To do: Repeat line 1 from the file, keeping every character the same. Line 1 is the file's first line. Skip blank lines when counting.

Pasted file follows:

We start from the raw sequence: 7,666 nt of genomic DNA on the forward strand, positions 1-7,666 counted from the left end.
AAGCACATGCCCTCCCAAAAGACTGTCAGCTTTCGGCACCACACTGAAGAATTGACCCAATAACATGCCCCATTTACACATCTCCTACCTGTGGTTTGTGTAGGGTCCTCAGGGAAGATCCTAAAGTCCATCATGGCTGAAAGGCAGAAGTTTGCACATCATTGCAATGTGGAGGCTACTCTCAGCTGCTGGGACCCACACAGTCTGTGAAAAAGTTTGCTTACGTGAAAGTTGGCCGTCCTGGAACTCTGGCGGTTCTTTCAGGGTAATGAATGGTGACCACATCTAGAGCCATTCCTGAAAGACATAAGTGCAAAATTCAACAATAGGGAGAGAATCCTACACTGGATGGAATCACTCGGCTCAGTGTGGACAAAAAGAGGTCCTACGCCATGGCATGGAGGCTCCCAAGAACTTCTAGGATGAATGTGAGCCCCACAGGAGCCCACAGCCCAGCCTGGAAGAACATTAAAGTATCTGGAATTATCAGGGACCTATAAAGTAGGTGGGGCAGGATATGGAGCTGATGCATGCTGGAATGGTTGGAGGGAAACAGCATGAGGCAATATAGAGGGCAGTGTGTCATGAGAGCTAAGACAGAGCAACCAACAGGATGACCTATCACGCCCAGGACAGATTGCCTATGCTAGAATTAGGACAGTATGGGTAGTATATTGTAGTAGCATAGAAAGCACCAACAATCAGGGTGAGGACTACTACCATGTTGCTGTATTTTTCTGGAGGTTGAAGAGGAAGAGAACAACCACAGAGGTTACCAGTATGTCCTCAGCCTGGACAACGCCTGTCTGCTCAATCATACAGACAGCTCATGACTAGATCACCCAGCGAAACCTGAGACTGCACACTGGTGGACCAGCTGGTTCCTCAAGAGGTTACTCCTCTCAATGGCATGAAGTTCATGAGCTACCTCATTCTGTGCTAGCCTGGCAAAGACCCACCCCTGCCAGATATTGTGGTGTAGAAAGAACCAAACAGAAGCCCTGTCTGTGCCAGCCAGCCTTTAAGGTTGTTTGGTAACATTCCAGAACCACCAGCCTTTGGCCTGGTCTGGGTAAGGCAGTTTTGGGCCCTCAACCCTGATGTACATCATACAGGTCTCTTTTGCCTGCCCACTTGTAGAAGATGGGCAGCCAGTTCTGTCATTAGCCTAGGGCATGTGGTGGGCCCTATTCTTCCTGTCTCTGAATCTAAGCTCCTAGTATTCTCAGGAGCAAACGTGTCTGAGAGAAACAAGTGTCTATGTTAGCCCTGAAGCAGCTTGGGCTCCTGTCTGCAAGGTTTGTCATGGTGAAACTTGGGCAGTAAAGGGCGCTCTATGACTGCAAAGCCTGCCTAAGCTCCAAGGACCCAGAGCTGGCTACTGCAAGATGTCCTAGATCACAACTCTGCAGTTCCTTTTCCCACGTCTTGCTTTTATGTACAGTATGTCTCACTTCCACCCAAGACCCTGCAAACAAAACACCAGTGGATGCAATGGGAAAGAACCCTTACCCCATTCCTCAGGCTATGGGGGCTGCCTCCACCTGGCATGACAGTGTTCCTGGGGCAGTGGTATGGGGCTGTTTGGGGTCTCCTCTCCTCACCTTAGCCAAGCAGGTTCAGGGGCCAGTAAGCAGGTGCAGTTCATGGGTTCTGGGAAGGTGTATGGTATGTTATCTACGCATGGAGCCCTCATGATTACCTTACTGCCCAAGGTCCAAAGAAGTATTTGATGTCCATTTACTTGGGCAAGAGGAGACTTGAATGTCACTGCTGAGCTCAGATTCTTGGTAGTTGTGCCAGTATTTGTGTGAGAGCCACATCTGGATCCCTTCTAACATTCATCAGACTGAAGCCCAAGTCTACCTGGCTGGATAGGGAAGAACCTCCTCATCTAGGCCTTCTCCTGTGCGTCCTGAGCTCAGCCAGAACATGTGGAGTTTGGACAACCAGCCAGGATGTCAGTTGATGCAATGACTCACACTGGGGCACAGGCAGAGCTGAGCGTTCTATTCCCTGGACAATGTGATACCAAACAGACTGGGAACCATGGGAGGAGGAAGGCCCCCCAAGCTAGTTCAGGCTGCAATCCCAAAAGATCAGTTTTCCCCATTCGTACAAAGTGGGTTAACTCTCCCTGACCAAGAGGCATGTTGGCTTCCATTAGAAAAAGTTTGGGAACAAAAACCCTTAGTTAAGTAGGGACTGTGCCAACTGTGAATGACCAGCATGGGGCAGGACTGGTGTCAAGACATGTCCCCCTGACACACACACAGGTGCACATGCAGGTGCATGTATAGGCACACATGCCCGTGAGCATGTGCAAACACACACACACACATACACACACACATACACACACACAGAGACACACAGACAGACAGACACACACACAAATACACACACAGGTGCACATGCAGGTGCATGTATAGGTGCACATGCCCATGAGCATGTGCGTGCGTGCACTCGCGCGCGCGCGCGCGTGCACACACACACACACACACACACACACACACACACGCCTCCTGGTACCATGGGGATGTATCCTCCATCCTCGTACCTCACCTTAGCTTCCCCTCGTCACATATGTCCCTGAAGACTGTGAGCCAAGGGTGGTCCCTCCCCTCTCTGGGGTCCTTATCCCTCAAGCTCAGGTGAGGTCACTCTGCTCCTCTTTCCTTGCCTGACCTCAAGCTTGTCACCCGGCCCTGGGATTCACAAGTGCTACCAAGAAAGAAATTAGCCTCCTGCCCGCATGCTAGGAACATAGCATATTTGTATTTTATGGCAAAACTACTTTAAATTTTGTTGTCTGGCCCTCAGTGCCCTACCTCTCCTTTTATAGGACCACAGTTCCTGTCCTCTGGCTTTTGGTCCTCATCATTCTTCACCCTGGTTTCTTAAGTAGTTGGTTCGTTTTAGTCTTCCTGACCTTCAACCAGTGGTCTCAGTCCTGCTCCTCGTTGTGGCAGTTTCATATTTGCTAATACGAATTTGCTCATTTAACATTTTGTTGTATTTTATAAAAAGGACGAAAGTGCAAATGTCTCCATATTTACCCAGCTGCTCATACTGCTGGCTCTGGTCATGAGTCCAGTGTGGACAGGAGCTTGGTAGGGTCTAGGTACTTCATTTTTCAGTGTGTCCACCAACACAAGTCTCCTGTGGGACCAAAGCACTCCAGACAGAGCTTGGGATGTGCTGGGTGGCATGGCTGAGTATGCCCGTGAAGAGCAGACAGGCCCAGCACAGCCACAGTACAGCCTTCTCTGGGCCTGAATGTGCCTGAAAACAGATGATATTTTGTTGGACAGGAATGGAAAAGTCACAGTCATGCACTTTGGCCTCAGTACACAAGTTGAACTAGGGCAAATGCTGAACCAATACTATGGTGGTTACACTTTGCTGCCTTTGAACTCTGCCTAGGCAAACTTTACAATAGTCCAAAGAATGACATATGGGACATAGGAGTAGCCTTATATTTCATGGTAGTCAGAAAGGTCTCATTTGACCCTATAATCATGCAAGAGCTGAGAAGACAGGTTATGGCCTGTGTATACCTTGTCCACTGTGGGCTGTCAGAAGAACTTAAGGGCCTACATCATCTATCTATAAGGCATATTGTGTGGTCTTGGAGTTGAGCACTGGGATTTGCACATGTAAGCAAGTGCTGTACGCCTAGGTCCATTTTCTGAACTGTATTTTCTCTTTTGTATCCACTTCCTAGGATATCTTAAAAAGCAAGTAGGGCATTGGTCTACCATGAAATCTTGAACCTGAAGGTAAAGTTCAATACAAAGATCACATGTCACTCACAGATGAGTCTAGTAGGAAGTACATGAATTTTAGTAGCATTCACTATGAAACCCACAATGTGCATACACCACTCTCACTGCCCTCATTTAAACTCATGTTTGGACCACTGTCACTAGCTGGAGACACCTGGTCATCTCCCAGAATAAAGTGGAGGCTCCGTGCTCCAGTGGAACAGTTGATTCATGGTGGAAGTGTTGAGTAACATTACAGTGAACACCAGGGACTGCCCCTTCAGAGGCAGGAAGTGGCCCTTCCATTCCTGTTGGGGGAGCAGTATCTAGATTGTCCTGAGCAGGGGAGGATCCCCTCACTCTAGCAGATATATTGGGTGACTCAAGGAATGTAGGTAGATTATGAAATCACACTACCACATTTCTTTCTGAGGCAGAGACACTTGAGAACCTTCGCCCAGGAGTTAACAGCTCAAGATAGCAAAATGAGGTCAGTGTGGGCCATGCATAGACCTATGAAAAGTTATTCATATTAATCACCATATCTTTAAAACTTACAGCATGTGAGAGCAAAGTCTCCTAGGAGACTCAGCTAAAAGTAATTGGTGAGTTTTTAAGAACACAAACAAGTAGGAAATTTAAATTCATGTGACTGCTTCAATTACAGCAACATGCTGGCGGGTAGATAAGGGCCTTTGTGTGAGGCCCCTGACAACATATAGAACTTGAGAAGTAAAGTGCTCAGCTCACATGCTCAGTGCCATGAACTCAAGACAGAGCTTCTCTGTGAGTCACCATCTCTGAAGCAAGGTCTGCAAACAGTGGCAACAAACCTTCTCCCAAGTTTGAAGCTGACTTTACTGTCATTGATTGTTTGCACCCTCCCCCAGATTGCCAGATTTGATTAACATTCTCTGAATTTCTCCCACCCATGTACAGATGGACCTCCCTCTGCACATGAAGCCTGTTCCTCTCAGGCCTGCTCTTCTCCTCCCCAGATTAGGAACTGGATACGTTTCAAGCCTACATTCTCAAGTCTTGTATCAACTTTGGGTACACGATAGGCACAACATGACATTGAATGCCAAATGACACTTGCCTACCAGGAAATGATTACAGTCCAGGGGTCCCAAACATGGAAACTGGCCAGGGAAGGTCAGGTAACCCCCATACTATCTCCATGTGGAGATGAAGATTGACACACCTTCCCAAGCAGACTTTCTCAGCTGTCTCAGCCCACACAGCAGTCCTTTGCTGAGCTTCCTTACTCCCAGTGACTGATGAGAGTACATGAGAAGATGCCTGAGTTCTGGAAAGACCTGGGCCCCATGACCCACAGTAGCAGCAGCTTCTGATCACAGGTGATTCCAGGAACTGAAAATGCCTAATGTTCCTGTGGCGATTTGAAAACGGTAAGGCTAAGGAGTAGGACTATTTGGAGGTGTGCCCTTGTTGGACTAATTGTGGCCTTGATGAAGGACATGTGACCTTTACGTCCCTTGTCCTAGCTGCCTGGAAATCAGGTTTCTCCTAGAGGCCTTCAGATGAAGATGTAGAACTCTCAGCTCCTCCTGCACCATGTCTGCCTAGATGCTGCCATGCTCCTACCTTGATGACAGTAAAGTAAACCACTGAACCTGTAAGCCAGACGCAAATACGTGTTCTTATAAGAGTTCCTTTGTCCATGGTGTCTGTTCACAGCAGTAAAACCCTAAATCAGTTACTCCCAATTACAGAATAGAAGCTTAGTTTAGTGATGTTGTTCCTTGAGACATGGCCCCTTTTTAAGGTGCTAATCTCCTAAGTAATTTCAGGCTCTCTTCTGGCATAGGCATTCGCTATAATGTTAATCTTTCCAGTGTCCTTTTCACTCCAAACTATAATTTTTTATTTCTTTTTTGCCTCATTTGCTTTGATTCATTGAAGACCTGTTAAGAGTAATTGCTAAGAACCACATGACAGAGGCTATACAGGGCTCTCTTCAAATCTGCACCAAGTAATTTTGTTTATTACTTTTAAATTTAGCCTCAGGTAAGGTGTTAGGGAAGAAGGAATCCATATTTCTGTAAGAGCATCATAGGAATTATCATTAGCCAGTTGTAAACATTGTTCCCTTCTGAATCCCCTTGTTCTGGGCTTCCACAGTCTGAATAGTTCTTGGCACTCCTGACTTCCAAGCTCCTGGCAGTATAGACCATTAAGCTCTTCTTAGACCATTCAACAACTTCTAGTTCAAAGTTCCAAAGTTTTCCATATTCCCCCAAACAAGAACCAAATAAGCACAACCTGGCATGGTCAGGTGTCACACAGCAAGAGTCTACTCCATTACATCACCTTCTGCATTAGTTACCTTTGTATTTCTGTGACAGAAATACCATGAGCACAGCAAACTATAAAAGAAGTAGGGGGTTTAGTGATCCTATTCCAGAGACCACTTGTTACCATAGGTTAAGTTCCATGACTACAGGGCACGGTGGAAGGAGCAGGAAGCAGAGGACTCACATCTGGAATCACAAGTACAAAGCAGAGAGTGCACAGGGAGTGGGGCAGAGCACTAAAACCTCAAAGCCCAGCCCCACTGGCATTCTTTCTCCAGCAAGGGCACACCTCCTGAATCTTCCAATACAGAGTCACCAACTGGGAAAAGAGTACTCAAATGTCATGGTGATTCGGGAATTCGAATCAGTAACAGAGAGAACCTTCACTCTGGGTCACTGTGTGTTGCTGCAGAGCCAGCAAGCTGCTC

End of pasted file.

We start from the raw sequence: 7,666 nt of genomic DNA on the forward strand, positions 1-7,666 counted from the left end.